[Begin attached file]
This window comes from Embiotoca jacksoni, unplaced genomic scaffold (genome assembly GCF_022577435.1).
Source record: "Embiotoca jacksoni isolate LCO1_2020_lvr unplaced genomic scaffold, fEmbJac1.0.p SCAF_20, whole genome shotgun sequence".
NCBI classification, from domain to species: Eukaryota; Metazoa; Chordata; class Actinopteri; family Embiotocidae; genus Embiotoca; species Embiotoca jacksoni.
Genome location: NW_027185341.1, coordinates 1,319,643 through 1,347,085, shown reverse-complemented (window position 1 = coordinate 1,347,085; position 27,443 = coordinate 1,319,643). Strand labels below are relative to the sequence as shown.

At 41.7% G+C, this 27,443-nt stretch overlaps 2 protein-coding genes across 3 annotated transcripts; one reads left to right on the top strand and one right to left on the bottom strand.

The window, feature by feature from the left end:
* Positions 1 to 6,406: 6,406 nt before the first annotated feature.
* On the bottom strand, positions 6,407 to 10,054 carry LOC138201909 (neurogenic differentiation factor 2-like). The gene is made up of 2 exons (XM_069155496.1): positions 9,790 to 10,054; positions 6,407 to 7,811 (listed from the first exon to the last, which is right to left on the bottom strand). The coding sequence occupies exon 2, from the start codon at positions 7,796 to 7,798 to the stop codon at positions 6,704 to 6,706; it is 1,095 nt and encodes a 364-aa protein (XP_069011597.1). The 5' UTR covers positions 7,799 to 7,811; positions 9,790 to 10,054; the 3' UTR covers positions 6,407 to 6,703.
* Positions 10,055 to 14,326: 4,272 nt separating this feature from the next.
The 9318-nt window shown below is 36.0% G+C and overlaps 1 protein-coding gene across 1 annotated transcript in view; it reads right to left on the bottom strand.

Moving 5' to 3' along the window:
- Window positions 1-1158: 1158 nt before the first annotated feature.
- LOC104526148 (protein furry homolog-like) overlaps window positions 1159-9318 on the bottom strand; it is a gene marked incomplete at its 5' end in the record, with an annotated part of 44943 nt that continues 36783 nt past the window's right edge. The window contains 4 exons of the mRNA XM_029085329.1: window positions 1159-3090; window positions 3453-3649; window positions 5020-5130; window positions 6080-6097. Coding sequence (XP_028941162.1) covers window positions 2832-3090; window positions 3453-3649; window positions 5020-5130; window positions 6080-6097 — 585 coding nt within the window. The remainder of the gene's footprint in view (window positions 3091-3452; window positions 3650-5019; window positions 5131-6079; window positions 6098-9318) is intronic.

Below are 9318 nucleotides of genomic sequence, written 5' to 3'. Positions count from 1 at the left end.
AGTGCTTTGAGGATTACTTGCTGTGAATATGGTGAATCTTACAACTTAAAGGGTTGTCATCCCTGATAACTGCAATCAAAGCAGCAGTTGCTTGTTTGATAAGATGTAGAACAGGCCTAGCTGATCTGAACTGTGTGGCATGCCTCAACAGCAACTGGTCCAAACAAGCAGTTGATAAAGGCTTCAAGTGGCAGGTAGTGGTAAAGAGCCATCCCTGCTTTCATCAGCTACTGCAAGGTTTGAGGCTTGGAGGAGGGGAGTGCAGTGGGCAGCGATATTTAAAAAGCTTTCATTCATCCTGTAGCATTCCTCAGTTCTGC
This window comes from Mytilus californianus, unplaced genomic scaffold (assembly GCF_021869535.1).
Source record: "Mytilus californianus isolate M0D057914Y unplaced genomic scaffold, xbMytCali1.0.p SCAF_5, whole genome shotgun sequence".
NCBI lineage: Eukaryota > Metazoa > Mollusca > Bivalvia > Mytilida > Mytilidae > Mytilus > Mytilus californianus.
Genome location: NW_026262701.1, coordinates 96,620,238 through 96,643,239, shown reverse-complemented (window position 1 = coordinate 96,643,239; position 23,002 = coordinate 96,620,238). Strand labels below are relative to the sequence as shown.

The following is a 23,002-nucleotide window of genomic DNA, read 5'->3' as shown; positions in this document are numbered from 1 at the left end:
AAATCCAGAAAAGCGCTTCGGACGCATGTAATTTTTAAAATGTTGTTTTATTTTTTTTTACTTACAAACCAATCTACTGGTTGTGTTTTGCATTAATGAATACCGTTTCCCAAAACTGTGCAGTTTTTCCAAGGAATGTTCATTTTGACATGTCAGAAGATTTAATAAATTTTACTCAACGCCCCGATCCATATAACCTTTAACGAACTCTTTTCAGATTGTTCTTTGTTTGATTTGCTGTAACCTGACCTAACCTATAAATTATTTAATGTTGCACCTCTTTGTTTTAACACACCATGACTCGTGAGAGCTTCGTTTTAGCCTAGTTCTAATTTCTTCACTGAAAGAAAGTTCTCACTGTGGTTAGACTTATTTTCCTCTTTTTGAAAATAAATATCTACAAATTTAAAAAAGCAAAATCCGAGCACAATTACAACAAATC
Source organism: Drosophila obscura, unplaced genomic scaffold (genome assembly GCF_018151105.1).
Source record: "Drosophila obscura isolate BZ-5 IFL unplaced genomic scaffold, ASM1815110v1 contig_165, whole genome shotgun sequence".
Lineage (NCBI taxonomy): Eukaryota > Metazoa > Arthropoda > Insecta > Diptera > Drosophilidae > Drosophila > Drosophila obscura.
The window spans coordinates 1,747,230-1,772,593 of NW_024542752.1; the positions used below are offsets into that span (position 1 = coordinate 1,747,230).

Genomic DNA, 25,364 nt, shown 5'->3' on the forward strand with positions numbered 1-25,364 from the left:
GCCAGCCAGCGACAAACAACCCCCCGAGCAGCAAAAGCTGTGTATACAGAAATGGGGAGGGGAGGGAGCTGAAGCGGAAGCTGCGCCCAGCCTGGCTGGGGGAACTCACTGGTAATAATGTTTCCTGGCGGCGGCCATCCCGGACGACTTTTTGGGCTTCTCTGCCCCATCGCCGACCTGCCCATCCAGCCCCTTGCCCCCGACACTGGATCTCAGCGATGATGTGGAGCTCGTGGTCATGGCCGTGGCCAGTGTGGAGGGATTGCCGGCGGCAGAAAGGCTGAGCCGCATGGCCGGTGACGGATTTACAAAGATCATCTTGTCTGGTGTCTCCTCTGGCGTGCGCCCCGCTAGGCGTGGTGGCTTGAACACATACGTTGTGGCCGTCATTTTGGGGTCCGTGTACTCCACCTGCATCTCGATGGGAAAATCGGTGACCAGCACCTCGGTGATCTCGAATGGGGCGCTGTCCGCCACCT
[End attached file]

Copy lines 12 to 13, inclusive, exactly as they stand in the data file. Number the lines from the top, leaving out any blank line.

- Window positions 1-1158: 1158 nt before the first annotated feature.
- LOC104526148 (protein furry homolog-like) overlaps window positions 1159-9318 on the bottom strand; it is a gene marked incomplete at its 5' end in the record, with an annotated part of 44943 nt that continues 36783 nt past the window's right edge. The window contains 4 exons of the mRNA XM_029085329.1: window positions 1159-3090; window positions 3453-3649; window positions 5020-5130; window positions 6080-6097. Coding sequence (XP_028941162.1) covers window positions 2832-3090; window positions 3453-3649; window positions 5020-5130; window positions 6080-6097 — 585 coding nt within the window. The remainder of the gene's footprint in view (window positions 3091-3452; window positions 3650-5019; window positions 5131-6079; window positions 6098-9318) is intronic.